Messner raised his hand for Gen to stop. “La Familia de Martin Suarez?”
The General nodded.
“Not La Dirección Auténtica?” Messner kept his voice down.
“You said we were reasonable men,” General Alfredo said, his voice swelling with the insult. “What do you think? Do you think La Dirección Auténtica would be talking to you? Do you think we would be letting the women go? I know LDA. In LDA, the ones who are not useful are shot. Who have we shot? We are trying to do something for the people, can you understand that?” He took a step towards Messner, who knew how it was intended, but Gen moved quietly between them.
“We are trying to do something for the people,” Gen said, keeping his tone deliberate and slow. The second part of the sentence, “Can you understand that?” was irrelevant and so he left it off.
Messner apologized for his mistake. An honest mistake. They were not LDA. He had to concentrate to keep the corners of his mouth from bending up. “How long before the first group can be released?”
General Alfredo could not speak to him. He ground down on his teeth. Even General Hector, who had the least to say, spat on the Savonnière carpet. Ishmael returned with two dishtowels full of ice cubes, a sign of the great abundance the kitchen held. General Benjamin batted one of the sacks from his hand, sending the clear diamond ice tripping and bouncing across the carpet. Anyone close enough scooped up the extra cubes and slipped them into their mouths. Ishmael, frightened now, quickly gave the remaining bag to the Vice President with a slight bow of the head. Ruben returned the nod, thinking it best not to draw any more attention to himself than was absolutely necessary, as clearly it would take little to provoke another gun butt to the side of the head. He touched the ice to his face and winced with the pain and the deep, deep pleasure of the cold.
General Benjamin cleared his throat and pulled himself together. “We’ll divide them up now,” he said. First he spoke to his troops. “Look alert. On your guard.” The boys against the wall straightened out their legs and lifted their guns to their chests. “Everyone on your feet,” he said.
“I beg for your attention,” Gen said in Japanese. “It is now time to stand.” If the terrorists minded speaking, they made an exception for Gen. He repeated the sentence again in as many languages as he could think of. He said it in languages he knew he need not include, Serbo-Croatian and Cantonese, just because there was comfort in speaking and no one tried to stop him. “Stand up,” is not a message that needed translation in the first place. People are sheep about certain things. When some begin to stand, the rest will follow.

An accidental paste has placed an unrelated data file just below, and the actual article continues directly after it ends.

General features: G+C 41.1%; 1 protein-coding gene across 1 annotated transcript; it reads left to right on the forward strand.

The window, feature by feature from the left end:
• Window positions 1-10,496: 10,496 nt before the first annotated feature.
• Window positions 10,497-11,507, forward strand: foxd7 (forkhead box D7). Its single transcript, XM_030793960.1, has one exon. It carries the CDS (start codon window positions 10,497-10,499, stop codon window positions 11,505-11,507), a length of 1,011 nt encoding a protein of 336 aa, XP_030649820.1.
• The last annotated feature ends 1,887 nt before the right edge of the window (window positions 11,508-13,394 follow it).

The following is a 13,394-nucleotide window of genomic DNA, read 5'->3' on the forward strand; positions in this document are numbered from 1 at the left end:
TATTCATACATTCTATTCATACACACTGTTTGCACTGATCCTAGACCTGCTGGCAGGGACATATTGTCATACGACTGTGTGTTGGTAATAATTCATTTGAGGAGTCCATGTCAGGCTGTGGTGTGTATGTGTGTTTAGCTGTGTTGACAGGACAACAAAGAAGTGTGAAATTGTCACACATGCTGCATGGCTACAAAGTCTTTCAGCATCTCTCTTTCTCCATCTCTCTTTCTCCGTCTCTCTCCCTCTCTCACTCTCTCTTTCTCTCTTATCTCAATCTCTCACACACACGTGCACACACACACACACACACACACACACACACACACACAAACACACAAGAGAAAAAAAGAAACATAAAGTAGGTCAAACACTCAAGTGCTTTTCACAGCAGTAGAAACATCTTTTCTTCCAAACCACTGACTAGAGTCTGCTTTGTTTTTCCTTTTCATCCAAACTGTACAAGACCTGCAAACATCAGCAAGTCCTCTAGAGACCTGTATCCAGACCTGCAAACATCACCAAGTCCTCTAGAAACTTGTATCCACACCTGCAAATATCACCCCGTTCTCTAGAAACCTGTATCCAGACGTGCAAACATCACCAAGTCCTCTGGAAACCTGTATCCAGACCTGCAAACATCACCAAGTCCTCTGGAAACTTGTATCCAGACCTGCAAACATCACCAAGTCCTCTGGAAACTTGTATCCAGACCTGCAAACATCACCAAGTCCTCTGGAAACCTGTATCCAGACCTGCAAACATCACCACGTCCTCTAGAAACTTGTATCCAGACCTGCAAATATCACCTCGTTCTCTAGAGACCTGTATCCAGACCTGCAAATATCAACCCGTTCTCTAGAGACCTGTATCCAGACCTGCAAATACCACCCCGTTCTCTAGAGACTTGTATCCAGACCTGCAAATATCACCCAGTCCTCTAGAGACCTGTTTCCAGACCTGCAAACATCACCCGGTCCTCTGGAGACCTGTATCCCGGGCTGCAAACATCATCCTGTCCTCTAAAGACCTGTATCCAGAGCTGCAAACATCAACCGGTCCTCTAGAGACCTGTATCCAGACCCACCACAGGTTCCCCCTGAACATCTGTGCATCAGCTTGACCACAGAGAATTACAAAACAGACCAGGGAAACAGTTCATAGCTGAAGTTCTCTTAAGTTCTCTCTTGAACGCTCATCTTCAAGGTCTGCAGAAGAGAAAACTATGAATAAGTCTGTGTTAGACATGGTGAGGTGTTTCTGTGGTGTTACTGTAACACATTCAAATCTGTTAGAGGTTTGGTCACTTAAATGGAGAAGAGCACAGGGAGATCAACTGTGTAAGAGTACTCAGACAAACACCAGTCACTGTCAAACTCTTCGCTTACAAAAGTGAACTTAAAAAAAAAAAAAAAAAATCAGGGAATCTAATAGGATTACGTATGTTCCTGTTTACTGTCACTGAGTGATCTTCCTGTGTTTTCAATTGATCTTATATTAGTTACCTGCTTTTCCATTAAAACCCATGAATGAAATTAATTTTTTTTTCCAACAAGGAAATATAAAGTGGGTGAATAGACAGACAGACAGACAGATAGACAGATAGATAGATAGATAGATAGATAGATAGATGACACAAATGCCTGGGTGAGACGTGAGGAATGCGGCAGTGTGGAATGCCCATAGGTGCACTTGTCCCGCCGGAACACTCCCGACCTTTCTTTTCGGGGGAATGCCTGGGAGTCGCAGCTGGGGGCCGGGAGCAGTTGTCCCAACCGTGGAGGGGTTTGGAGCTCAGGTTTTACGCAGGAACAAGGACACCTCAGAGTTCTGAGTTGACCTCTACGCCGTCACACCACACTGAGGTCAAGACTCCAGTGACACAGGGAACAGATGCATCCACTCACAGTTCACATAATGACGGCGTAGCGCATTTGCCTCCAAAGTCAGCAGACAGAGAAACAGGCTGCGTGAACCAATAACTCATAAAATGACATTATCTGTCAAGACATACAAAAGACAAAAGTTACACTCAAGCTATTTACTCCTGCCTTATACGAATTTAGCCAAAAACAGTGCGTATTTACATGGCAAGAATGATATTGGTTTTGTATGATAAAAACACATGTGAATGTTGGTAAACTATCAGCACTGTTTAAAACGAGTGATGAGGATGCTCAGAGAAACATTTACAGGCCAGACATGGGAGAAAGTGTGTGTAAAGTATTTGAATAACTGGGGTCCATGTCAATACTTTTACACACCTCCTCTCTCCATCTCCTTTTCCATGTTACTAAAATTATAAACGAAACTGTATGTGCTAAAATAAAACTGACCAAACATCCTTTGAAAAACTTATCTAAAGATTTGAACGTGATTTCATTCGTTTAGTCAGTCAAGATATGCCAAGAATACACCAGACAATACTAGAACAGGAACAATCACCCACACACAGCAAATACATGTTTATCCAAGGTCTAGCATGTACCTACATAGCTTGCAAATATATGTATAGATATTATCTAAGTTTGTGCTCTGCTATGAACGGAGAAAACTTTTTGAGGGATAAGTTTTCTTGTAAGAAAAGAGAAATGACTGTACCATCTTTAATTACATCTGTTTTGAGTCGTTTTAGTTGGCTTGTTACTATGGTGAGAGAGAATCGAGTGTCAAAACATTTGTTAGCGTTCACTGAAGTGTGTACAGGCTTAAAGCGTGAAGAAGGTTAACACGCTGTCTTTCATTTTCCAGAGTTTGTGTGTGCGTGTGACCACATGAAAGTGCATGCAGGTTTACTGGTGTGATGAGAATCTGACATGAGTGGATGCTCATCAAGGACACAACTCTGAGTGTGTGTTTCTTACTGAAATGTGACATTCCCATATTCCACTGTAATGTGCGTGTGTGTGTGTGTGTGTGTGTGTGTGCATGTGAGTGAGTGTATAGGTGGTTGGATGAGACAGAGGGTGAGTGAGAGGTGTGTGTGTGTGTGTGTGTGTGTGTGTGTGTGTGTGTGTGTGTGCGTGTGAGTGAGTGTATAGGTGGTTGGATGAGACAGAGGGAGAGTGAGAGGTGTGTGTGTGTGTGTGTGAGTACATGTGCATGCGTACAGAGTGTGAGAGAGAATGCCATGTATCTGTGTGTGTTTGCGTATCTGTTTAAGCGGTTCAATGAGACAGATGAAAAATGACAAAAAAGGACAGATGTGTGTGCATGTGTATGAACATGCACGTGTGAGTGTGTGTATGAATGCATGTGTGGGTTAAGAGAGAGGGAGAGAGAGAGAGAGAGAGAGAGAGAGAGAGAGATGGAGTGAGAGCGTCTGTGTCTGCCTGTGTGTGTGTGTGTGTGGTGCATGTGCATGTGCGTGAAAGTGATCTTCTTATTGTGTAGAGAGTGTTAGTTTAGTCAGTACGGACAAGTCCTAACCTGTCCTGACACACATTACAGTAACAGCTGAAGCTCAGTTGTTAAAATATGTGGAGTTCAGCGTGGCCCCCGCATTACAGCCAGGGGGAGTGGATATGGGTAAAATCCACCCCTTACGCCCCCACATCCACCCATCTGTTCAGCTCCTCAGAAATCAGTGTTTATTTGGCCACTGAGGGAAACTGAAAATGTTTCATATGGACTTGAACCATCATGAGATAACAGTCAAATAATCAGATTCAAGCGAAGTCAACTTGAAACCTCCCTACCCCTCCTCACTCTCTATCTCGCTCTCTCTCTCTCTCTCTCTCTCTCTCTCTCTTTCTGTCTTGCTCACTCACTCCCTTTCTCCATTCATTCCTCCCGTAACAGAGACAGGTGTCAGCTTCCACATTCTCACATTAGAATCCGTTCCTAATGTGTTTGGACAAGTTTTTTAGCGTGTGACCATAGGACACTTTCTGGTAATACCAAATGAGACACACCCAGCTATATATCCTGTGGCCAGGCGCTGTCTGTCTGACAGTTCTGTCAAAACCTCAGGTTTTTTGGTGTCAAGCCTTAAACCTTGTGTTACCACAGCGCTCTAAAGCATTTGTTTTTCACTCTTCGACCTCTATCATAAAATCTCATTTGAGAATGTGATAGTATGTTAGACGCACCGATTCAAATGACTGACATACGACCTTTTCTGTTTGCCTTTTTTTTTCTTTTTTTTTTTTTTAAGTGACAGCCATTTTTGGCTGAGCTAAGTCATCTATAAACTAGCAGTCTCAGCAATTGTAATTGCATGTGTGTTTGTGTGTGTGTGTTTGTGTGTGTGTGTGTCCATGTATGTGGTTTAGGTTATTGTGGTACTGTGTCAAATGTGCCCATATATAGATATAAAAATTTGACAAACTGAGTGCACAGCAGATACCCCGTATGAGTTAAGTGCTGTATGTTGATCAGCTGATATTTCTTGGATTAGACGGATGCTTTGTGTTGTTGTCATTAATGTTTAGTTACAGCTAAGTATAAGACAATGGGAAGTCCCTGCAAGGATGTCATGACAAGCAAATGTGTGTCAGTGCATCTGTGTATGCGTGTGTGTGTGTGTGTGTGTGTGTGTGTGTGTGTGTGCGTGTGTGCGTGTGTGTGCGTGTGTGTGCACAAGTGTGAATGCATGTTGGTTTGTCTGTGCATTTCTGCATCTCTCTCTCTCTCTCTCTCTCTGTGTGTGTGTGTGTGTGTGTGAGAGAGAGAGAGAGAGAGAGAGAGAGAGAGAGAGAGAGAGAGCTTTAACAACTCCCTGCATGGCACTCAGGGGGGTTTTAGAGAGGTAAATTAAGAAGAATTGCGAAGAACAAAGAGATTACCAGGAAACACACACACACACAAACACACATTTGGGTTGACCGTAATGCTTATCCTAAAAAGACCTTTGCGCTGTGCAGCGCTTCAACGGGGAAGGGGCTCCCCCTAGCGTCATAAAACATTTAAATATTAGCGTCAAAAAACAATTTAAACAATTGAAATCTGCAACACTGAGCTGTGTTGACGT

They were stiff and awkward. Some people tried to work their way back into their shoes and others just forgot them. Some people stomped lightly on one foot, trying to wrestle it from sleep. They were nervous. As much as they had been thinking that all they wanted was to stand, now that they were on their feet they felt insecure. It seemed so much more likely that transitions would be bad rather than good, that standing increased the likelihood of being shot.
“The women will stand to the far right of the room and the men to the far left.”
Gen churned the sentence through the different languages with no clear idea of which countries were represented or who was in need of a translator. His voice was full of the soothing monotony of the overhead announcements heard in train stations and airports.
But the men and women did not part quickly. Instead they clung to one another, arms around necks. Couples who had not held each other this way for years, who had perhaps never held each other this way in public, embraced deeply. It was a party that had simply gone on too long. The music had stopped and the dancing had stopped and still the couples stood, each enveloped in the other, waiting. The only awkward pairing was between Roxane Coss and the accompanist. She looked so small in his arms she seemed almost a child. She didn’t appear to want to be held by him, but on closer inspection she was actually shoring him up. He draped himself on her, and the grimace on her face was that of a woman unequal to the weight that had been given her. Mr. Hosokawa, recognizing her distress (because he had been watching, having no one to embrace himself, his own wife safely home in Tokyo), took the accompanist in his arms, wrapping the much larger man across his shoulders like a coat in warmer weather. Mr. Hosokawa staggered a bit himself, but it was nothing compared with the relief that flooded her face.
“Thank you,” she said.
“Thank you,” he repeated.
“You’ll look after him?” At this point the accompanist raised his head and took some of his weight onto his own feet.
“Thank you,” Mr. Hosokawa repeated tenderly.